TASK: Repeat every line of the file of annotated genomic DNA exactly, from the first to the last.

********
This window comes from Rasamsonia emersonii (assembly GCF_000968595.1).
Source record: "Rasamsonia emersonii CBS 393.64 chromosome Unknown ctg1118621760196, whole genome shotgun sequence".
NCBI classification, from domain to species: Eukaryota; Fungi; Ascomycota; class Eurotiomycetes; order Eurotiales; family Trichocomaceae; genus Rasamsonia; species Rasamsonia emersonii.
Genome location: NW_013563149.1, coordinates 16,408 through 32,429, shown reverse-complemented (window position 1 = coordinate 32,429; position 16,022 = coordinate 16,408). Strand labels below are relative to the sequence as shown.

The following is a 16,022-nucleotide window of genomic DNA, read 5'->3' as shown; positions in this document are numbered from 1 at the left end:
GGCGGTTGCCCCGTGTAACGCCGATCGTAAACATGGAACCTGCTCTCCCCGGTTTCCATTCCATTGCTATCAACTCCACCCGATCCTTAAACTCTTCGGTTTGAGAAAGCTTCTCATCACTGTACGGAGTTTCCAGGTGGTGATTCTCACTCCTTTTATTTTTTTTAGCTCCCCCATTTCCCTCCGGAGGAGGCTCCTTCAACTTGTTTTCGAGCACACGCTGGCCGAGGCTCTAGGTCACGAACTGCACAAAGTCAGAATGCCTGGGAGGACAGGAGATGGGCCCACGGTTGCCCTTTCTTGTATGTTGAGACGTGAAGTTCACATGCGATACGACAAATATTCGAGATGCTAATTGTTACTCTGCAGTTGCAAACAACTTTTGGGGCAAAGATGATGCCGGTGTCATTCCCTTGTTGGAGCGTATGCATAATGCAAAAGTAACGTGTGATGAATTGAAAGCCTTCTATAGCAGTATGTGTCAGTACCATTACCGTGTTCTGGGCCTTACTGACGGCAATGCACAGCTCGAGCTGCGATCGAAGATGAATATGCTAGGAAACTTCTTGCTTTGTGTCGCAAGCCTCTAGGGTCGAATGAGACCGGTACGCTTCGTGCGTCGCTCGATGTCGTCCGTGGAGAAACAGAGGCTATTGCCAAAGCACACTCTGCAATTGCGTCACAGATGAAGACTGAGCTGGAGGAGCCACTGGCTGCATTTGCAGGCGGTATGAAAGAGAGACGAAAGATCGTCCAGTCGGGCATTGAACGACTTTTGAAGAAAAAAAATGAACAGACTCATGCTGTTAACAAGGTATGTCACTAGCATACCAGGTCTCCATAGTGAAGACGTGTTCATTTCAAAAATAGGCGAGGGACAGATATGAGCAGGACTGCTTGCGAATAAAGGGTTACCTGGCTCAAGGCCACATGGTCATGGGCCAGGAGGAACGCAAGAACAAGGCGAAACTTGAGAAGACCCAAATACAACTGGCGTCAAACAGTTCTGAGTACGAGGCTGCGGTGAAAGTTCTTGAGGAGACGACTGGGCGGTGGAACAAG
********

This window comes from Rasamsonia emersonii (assembly GCF_000968595.1).
Source record: "Rasamsonia emersonii CBS 393.64 chromosome Unknown ctg1118621760196, whole genome shotgun sequence".
NCBI classification, from domain to species: Eukaryota; Fungi; Ascomycota; class Eurotiomycetes; order Eurotiales; family Trichocomaceae; genus Rasamsonia; species Rasamsonia emersonii.
Genome location: NW_013563149.1, coordinates 16,408 through 32,429, shown reverse-complemented (window position 1 = coordinate 32,429; position 16,022 = coordinate 16,408). Strand labels below are relative to the sequence as shown.

The following is a 16,022-nucleotide window of genomic DNA, read 5'->3' as shown; positions in this document are numbered from 1 at the left end:
GGCGGTTGCCCCGTGTAACGCCGATCGTAAACATGGAACCTGCTCTCCCCGGTTTCCATTCCATTGCTATCAACTCCACCCGATCCTTAAACTCTTCGGTTTGAGAAAGCTTCTCATCACTGTACGGAGTTTCCAGGTGGTGATTCTCACTCCTTTTATTTTTTTTAGCTCCCCCATTTCCCTCCGGAGGAGGCTCCTTCAACTTGTTTTCGAGCACACGCTGGCCGAGGCTCTAGGTCACGAACTGCACAAAGTCAGAATGCCTGGGAGGACAGGAGATGGGCCCACGGTTGCCCTTTCTTGTATGTTGAGACGTGAAGTTCACATGCGATACGACAAATATTCGAGATGCTAATTGTTACTCTGCAGTTGCAAACAACTTTTGGGGCAAAGATGATGCCGGTGTCATTCCCTTGTTGGAGCGTATGCATAATGCAAAAGTAACGTGTGATGAATTGAAAGCCTTCTATAGCAGTATGTGTCAGTACCATTACCGTGTTCTGGGCCTTACTGACGGCAATGCACAGCTCGAGCTGCGATCGAAGATGAATATGCTAGGAAACTTCTTGCTTTGTGTCGCAAGCCTCTAGGGTCGAATGAGACCGGTACGCTTCGTGCGTCGCTCGATGTCGTCCGTGGAGAAACAGAGGCTATTGCCAAAGCACACTCTGCAATTGCGTCACAGATGAAGACTGAGCTGGAGGAGCCACTGGCTGCATTTGCAGGCGGTATGAAAGAGAGACGAAAGATCGTCCAGTCGGGCATTGAACGACTTTTGAAGAAAAAAAATGAACAGACTCATGCTGTTAACAAGGTATGTCACTAGCATACCAGGTCTCCATAGTGAAGACGTGTTCATTTCAAAAATAGGCGAGGGACAGATATGAGCAGGACTGCTTGCGAATAAAGGGTTACCTGGCTCAAGGCCACATGGTCATGGGCCAGGAGGAACGCAAGAACAAGGCGAAACTTGAGAAGACCCAAATACAACTGGCGTCAAACAGTTCTGAGTACGAGGCTGCGGTGAAAGTTCTTGAGGAGACGACTGGGCGGTGGAACAAG